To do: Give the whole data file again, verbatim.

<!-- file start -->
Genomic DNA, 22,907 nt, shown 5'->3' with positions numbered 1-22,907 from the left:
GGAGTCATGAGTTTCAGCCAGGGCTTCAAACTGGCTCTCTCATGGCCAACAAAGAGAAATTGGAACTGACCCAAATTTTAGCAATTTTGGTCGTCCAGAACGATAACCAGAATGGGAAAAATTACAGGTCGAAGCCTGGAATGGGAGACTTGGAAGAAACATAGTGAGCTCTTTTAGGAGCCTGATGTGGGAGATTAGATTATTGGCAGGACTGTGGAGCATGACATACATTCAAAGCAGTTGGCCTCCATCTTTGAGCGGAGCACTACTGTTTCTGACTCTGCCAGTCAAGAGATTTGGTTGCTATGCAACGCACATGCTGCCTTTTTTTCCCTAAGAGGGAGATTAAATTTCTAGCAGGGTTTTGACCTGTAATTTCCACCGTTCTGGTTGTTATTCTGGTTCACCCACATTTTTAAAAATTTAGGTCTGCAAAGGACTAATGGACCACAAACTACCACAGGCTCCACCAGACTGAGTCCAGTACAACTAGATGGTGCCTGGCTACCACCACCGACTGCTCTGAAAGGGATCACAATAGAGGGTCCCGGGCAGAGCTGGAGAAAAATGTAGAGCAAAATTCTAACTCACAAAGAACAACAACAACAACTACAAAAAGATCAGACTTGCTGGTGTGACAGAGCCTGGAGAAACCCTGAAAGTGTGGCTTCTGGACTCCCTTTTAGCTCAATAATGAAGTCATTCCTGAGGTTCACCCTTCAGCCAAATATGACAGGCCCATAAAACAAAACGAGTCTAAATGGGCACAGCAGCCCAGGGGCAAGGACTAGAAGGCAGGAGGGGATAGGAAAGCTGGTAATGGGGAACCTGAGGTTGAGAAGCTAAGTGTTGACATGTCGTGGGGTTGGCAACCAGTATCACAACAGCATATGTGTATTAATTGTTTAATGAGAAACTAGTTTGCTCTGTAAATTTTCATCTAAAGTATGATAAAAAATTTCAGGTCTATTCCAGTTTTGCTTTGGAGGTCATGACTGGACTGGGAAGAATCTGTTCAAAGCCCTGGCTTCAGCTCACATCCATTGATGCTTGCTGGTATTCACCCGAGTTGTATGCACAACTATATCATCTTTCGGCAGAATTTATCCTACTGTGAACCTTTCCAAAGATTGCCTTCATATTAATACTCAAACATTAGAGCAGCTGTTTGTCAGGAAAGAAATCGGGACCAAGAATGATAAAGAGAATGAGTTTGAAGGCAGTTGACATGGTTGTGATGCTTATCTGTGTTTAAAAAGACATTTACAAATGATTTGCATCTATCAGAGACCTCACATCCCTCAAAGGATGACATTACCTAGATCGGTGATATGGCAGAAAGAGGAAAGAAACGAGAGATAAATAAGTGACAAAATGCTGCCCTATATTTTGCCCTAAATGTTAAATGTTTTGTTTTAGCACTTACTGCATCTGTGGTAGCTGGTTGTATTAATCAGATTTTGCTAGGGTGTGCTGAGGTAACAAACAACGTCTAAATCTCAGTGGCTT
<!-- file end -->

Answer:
Genomic DNA, 22,907 nt, shown 5'->3' with positions numbered 1-22,907 from the left:
GGAGTCATGAGTTTCAGCCAGGGCTTCAAACTGGCTCTCTCATGGCCAACAAAGAGAAATTGGAACTGACCCAAATTTTAGCAATTTTGGTCGTCCAGAACGATAACCAGAATGGGAAAAATTACAGGTCGAAGCCTGGAATGGGAGACTTGGAAGAAACATAGTGAGCTCTTTTAGGAGCCTGATGTGGGAGATTAGATTATTGGCAGGACTGTGGAGCATGACATACATTCAAAGCAGTTGGCCTCCATCTTTGAGCGGAGCACTACTGTTTCTGACTCTGCCAGTCAAGAGATTTGGTTGCTATGCAACGCACATGCTGCCTTTTTTTCCCTAAGAGGGAGATTAAATTTCTAGCAGGGTTTTGACCTGTAATTTCCACCGTTCTGGTTGTTATTCTGGTTCACCCACATTTTTAAAAATTTAGGTCTGCAAAGGACTAATGGACCACAAACTACCACAGGCTCCACCAGACTGAGTCCAGTACAACTAGATGGTGCCTGGCTACCACCACCGACTGCTCTGAAAGGGATCACAATAGAGGGTCCCGGGCAGAGCTGGAGAAAAATGTAGAGCAAAATTCTAACTCACAAAGAACAACAACAACAACTACAAAAAGATCAGACTTGCTGGTGTGACAGAGCCTGGAGAAACCCTGAAAGTGTGGCTTCTGGACTCCCTTTTAGCTCAATAATGAAGTCATTCCTGAGGTTCACCCTTCAGCCAAATATGACAGGCCCATAAAACAAAACGAGTCTAAATGGGCACAGCAGCCCAGGGGCAAGGACTAGAAGGCAGGAGGGGATAGGAAAGCTGGTAATGGGGAACCTGAGGTTGAGAAGCTAAGTGTTGACATGTCGTGGGGTTGGCAACCAGTATCACAACAGCATATGTGTATTAATTGTTTAATGAGAAACTAGTTTGCTCTGTAAATTTTCATCTAAAGTATGATAAAAAATTTCAGGTCTATTCCAGTTTTGCTTTGGAGGTCATGACTGGACTGGGAAGAATCTGTTCAAAGCCCTGGCTTCAGCTCACATCCATTGATGCTTGCTGGTATTCACCCGAGTTGTATGCACAACTATATCATCTTTCGGCAGAATTTATCCTACTGTGAACCTTTCCAAAGATTGCCTTCATATTAATACTCAAACATTAGAGCAGCTGTTTGTCAGGAAAGAAATCGGGACCAAGAATGATAAAGAGAATGAGTTTGAAGGCAGTTGACATGGTTGTGATGCTTATCTGTGTTTAAAAAGACATTTACAAATGATTTGCATCTATCAGAGACCTCACATCCCTCAAAGGATGACATTACCTAGATCGGTGATATGGCAGAAAGAGGAAAGAAACGAGAGATAAATAAGTGACAAAATGCTGCCCTATATTTTGCCCTAAATGTTAAATGTTTTGTTTTAGCACTTACTGCATCTGTGGTAGCTGGTTGTATTAATCAGATTTTGCTAGGGTGTGCTGAGGTAACAAACAACGTCTAAATCTCAGTGGCTT